August 30, 2011 Vol. 4, Issue 6
Organizations that intend to succeed cant only rely on established experience. They have to allow for the creation of it.
Some of the most dangerous people in an organization are those who don’t care about what they do. They only see the short term, what’s best for them, and prevent others from growing and innovating. If you love your work, believe in the mission, and want the organization to thrive, you will see—if you haven’t already—that your success depends entirely on other people.
With the graying of today’s aerospace workforce, I have heard an increasing number of conversations about the need for mentoring. NASA truly is an organization based on relationships, and it has always had a strong mentoring culture. Tradition says that if you’re old and you’ve been around a long time, it’s time for you to share what you know. Pick a young person, sit them down in your office, chat with them, and point them in the right direction. For many, this is the way to mentor. I disagree. I would argue we sometimes disregard other types of mentoring because it doesn’t look like what we expected it to.
Walking into NASA as a twenty-something from Brooklyn with a psychology degree, I was a horse of a different color, to say the least. Frank Hoban, my boss and mentor, was someone who could come off as intimidating. I loved that about him. He didn’t direct me every step of the way. Instead, he created opportunities. I see this as an essential function of a mentor. As Facebook CIO Tim Campos remarked at the 2011 NASA IT Summit,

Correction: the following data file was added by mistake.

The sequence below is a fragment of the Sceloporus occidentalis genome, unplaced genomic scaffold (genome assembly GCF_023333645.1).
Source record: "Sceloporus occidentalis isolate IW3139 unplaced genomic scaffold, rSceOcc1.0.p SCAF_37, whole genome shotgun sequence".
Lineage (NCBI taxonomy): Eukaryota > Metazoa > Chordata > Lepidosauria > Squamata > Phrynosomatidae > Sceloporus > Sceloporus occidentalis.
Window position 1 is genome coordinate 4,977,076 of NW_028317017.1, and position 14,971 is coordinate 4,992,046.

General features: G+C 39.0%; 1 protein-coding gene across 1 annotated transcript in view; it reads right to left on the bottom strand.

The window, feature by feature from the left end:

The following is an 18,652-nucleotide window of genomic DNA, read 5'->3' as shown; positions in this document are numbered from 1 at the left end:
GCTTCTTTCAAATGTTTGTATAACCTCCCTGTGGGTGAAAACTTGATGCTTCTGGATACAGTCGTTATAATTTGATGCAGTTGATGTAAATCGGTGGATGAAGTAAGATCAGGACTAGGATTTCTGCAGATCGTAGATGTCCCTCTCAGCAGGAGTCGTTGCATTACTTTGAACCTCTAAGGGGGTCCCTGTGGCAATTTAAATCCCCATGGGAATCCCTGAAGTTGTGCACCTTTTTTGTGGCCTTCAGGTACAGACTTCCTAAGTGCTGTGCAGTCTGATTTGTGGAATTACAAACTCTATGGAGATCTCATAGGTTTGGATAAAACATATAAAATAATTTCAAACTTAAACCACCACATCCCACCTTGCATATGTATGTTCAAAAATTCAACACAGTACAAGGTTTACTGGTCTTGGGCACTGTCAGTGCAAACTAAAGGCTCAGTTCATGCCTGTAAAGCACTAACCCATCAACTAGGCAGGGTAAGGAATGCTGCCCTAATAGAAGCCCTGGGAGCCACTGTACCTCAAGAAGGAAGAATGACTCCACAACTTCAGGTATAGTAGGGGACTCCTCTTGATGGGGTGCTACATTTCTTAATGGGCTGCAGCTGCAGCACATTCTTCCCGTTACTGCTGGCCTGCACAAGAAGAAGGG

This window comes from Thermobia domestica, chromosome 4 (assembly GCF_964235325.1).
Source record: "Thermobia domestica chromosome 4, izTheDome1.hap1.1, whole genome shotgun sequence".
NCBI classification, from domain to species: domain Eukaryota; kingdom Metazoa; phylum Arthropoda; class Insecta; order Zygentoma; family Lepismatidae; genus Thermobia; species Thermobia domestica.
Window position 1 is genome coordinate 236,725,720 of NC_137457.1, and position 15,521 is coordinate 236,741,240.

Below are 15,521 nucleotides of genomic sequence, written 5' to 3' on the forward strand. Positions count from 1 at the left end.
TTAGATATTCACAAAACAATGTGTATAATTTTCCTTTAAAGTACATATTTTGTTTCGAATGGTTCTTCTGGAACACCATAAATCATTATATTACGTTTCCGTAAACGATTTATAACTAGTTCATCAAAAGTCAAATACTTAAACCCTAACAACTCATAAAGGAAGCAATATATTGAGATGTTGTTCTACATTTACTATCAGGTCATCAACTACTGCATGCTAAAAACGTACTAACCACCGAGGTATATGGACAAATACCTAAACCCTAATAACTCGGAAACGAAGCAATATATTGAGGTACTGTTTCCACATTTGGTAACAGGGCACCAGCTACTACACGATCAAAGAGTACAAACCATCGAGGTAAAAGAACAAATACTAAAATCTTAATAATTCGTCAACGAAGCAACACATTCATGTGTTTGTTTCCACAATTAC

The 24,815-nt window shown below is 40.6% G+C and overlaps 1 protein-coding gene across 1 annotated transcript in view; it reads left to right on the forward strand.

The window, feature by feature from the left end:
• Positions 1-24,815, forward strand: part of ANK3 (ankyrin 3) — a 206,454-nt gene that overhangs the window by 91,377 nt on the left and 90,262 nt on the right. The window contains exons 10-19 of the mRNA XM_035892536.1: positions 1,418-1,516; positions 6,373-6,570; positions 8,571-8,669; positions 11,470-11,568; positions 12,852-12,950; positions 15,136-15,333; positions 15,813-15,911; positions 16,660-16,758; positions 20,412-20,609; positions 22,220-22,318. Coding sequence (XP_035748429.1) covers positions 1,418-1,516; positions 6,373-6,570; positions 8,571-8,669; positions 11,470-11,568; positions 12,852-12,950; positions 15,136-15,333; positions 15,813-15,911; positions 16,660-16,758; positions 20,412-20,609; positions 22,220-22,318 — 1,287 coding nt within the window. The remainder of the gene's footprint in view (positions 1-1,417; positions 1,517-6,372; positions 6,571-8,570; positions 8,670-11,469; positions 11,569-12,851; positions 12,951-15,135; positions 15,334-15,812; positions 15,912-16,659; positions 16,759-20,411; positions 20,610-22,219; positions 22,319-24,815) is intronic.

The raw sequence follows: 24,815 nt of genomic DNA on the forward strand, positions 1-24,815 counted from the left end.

his early career success hinged on having opportunities to put his knowledge into action. “There were people who bet I could figure it out.”
Frank invited me into his world, introduced me to his network, and involved me in his conversations and arguments. He believed in me. It was like getting a blessing from the godfather.
That simple act gave me confidence to step out of my office and talk to, connect with, and challenge people. He put me in situations where I could apply and then amplify my skills, knowledge, and passion for the work. Sure, I did stupid things occasionally—and he’d tell me—but then he’d help me recover and learn from those experiences.
Now, nearly three decades later, I find myself in Frank’s position. Often it is the next generation we focus on because, quite frankly, they have more time to put our knowledge and experiences to use. But I’ve learned that mentoring happens at any age. I learn just as much from an early-career employee as she or he does from me—maybe more. I would also caution against limiting the concept of mentoring to a one-on-one activity. Good mentoring is an integrated group activity and you never know how one act will propagate through an organization to create synergies. For all of our formal performance and aptitude metrics, the organization will select, develop, and nurture the people it wants to grow. At its core, I see developing the next generation as being about creating bridges between people and unleashing them to go and do great things.
Mentoring is a function of the mentee. While mentors are responsible for understanding what sort of mentor they are and making themselves available, mentees need to seek mentors out and be proactive about soliciting guidance. If I could ask Frank what made our mentoring relationship successful, he’d answer “Ed.” From his standpoint, his job was to shape, challenge, and facilitate my growth. Like Tim Campos’s mentors, Frank saw something in me and bet I would figure it out. So I went off and did the rest with his blessing.